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I have asked about the cost of running a preimage attack on the hashes of social security numbers. The excellent answer I got was that the type of social security numbers only has 366,000,000 hashes, which would make it easy to run a preimage attack.

My question now is whether it is possible to avoid a preimage attack altogether. My scenario is that several clients need to store the social security number on a central server. The hashing must be consistent between the clients. The clients could communicate with online web services.

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Your problem is similar to what must be done when using passwords. Passwords fit in human brains, and, as such, cannot be much difficult to guess.

There are two complementary ways to mitigate risks when using low-entropy secrets:

  • Use iterated/repeated hashing to make each "guess" more expensive for the attacker.
  • Use salts to prevent cost sharing. The attacker shall pay the full dictionary search attack for every single attacked password/SSN.

One way to make hashing more expensive is to hash the concatenation of n copies of the data, with a n as big as possible (depending on the computing power of the clients, and, ultimately, the patience of the user). For instance, for (dummy) SSN "123456789", use H(123456789123456789123456789...123456789). You would count n in millions here; on a basic PC, SHA-256 can easily process a hundred megabytes per second.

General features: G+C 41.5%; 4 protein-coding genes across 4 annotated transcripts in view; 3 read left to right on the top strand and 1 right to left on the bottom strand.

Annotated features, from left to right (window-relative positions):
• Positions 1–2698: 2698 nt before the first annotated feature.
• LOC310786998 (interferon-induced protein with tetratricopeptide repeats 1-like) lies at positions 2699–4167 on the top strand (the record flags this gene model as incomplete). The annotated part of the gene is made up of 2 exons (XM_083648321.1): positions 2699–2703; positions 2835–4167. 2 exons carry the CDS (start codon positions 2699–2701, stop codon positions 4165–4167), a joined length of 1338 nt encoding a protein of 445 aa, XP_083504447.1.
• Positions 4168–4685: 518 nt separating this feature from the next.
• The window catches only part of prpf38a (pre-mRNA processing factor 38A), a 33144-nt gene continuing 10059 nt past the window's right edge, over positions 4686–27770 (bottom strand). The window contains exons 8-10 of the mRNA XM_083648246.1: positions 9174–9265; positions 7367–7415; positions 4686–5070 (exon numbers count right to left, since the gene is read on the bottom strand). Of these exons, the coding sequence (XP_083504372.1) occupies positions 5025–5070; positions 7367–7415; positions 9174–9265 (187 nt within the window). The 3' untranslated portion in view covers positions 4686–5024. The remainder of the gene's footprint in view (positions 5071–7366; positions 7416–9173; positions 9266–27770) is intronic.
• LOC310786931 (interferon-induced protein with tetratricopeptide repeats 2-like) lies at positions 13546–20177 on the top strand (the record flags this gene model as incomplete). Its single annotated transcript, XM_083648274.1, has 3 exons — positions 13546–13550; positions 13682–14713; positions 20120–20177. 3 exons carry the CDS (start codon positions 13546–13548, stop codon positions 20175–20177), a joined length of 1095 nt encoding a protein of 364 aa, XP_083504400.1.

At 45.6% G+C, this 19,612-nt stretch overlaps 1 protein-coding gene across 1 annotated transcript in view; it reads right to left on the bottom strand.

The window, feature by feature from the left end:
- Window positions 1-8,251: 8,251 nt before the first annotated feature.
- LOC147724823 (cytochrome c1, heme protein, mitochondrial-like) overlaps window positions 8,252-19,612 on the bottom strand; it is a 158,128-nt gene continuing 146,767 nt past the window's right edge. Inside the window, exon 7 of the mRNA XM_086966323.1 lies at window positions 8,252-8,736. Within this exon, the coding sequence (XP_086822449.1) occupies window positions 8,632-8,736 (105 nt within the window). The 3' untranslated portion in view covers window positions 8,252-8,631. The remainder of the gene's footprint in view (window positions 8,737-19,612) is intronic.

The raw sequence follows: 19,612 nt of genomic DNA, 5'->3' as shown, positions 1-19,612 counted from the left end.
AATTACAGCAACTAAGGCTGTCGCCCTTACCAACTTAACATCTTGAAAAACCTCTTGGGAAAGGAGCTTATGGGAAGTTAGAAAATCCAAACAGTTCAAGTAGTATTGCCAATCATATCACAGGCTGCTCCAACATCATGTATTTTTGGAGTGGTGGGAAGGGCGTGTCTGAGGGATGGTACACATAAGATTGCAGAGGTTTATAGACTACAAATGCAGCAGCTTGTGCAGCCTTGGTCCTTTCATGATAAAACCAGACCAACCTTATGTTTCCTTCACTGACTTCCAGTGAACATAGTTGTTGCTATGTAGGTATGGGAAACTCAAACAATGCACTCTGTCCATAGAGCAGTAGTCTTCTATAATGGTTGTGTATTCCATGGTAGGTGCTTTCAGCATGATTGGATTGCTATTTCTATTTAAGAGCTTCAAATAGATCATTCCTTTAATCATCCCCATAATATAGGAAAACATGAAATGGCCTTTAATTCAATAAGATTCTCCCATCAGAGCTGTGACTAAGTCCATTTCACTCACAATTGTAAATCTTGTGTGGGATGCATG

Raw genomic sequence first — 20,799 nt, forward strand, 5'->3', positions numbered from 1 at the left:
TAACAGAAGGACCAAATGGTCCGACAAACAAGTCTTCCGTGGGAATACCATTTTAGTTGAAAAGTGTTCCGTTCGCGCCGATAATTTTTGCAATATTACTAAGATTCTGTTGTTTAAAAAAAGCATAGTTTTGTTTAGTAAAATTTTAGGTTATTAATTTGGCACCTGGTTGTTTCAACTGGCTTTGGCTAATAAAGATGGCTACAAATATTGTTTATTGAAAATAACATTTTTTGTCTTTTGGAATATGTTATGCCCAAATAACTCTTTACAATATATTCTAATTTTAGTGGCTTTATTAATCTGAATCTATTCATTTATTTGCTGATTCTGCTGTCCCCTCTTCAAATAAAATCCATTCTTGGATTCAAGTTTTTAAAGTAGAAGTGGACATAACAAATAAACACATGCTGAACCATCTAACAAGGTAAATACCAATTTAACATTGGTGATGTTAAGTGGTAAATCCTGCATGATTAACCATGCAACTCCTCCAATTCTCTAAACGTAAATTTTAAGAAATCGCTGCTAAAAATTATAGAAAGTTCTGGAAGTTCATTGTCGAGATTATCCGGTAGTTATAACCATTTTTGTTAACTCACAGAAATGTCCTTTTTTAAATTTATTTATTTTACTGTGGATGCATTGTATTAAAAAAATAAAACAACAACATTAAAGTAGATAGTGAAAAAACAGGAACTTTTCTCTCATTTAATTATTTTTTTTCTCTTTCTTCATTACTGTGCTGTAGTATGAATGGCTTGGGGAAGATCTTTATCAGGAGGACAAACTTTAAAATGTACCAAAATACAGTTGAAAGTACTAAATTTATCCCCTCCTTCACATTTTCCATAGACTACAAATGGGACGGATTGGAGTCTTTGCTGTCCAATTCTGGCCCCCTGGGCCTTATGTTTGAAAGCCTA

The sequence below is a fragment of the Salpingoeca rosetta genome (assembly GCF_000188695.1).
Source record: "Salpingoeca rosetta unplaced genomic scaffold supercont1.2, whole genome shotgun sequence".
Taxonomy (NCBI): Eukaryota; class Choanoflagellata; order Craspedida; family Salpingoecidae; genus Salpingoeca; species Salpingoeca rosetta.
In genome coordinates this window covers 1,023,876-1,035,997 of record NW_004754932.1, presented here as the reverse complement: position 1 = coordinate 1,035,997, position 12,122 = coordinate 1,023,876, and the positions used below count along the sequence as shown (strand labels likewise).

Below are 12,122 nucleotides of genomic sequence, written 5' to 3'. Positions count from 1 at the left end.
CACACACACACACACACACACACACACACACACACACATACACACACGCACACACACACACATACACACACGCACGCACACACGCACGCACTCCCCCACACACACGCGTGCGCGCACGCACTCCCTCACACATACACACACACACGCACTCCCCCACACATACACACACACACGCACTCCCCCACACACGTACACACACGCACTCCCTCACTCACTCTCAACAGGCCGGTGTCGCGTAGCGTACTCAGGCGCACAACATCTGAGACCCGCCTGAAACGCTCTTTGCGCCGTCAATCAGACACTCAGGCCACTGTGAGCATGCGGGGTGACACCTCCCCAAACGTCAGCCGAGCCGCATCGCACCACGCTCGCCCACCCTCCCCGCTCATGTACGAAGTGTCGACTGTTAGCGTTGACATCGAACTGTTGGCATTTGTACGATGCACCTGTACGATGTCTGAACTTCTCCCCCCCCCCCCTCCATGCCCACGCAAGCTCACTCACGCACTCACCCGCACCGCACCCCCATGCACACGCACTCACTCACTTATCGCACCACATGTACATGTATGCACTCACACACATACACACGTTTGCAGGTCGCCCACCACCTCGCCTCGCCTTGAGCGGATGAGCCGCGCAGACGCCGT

A salt is a piece of public data which is used along the data to hash (the SSN), and which is different for each user. A salt needs not be secret, but it should not be reused (or at least not often). Since SSN tend to be permanent (an individual has a unique SSN for his whole life), then you can use the user name as salt (this contrasts with passwords, where a user can change his password, and should use a new salt for every new password). Hence, if user Bob Smith has SSN 123456789, you would end up using: H("Bob Smith 123456789 Bob Smith 123456789 Bob Smith 123456789... Smith 123456789") with enough repetitions to make the process sufficiently slow.

Assuming you can make the user wait for one second (it is difficult to make a user wait for more) on a not-so-new computer, it can be expected that even a determined attacker will have trouble trying more than a few hundred SSN per second. The cost of cracking a single SSN will be counted in weeks, and, thanks to the use of the user name as a salt, the attacker will have no shortcut (e.g. salting defeats precomputed tables, including the much-hyped "rainbow tables").

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